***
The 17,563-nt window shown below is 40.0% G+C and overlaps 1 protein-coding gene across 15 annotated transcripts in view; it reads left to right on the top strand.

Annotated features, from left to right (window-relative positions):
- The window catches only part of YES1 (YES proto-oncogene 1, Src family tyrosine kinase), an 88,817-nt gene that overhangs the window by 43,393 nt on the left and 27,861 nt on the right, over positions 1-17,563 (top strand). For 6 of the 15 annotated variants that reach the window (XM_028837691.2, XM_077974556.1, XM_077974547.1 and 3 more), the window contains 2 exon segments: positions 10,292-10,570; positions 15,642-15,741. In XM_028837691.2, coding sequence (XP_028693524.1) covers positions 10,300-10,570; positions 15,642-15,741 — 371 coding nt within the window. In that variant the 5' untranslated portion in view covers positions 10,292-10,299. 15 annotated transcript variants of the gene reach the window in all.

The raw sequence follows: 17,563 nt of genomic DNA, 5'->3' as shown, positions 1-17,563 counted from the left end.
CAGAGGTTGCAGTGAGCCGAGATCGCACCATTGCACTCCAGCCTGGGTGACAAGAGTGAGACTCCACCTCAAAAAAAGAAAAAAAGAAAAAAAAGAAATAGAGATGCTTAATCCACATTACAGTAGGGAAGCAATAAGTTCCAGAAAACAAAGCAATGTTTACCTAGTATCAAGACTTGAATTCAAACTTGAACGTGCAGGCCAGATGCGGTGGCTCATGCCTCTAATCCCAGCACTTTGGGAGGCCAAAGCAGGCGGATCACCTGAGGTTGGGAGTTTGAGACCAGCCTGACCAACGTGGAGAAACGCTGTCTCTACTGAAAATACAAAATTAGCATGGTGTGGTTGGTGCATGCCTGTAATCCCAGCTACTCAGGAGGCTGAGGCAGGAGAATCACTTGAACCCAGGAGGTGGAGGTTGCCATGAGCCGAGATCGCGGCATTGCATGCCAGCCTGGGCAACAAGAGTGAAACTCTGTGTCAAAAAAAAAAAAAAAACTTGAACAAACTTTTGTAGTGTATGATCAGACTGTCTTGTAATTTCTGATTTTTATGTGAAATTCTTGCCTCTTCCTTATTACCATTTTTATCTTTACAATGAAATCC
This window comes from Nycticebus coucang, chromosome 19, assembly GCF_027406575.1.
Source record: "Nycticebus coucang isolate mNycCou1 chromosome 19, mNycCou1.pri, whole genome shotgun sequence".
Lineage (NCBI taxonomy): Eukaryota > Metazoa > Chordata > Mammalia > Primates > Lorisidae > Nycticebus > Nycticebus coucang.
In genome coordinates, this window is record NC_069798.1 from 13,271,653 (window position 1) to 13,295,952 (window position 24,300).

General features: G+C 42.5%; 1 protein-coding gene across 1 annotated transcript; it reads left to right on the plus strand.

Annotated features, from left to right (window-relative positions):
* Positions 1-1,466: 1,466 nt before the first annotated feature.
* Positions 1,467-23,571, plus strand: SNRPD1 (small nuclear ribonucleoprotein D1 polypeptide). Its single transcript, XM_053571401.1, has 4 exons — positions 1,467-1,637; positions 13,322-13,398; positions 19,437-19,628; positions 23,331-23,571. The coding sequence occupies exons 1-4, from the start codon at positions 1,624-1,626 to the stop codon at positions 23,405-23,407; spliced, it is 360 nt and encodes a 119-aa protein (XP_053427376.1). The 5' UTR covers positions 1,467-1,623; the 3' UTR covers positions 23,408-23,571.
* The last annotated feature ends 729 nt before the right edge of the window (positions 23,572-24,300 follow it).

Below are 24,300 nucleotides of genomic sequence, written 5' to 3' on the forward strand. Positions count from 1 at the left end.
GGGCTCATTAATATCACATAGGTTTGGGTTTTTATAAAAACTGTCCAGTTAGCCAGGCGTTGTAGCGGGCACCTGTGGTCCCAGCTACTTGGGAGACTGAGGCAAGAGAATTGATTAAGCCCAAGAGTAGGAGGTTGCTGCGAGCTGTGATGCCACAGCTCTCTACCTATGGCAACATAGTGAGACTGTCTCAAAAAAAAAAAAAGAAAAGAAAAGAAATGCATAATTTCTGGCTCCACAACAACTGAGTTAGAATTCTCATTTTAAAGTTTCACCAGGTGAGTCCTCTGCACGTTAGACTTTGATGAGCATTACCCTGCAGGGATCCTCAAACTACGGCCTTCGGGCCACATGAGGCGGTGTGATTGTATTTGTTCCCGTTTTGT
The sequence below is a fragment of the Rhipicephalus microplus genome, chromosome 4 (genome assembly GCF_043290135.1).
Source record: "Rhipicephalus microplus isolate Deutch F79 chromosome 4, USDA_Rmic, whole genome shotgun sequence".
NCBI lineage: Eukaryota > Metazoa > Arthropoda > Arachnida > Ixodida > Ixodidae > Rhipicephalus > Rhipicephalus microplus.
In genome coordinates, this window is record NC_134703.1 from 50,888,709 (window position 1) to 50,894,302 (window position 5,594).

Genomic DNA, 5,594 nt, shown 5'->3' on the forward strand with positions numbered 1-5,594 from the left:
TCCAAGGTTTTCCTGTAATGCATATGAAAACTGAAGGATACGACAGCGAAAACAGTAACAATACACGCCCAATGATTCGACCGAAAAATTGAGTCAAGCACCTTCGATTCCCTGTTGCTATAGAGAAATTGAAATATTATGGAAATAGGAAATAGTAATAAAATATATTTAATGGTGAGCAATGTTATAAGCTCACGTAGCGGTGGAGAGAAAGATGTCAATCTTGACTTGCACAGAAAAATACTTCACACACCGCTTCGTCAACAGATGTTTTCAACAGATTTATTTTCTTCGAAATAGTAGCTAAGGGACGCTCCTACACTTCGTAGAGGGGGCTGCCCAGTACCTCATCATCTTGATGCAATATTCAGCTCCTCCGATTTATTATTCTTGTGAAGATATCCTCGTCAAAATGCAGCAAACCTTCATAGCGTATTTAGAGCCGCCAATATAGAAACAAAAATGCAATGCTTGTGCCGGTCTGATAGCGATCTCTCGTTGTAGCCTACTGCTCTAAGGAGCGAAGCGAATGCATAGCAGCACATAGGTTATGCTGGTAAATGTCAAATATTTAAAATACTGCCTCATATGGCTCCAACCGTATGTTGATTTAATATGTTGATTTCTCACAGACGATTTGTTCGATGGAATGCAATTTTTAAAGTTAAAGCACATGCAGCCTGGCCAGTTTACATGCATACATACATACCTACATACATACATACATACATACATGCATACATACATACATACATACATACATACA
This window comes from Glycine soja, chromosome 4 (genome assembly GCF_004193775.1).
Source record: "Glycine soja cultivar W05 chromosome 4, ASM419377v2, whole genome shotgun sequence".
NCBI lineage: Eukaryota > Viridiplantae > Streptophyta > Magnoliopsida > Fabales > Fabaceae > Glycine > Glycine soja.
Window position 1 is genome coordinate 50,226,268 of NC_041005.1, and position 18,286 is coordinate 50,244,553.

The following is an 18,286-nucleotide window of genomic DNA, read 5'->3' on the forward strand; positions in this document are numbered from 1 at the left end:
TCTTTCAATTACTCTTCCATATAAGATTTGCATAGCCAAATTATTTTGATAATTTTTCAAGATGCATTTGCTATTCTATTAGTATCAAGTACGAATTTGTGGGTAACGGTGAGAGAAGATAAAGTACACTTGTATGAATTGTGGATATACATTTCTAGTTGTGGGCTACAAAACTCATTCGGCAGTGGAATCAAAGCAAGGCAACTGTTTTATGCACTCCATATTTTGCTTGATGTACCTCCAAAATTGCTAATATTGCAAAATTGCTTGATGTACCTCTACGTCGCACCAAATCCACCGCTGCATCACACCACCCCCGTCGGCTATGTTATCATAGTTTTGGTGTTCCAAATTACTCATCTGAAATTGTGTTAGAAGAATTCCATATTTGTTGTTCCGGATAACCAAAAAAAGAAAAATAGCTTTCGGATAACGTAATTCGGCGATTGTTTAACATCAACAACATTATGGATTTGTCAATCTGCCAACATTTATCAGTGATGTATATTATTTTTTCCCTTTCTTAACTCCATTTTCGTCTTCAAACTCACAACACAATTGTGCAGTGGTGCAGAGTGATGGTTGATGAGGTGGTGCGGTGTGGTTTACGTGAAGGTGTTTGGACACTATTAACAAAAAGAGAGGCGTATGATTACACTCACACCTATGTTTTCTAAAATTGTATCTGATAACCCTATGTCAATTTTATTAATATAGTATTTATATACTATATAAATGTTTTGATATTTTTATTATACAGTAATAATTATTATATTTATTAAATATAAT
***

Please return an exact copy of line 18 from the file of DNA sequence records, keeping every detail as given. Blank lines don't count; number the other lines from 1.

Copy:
Source record: "Rhipicephalus microplus isolate Deutch F79 chromosome 4, USDA_Rmic, whole genome shotgun sequence".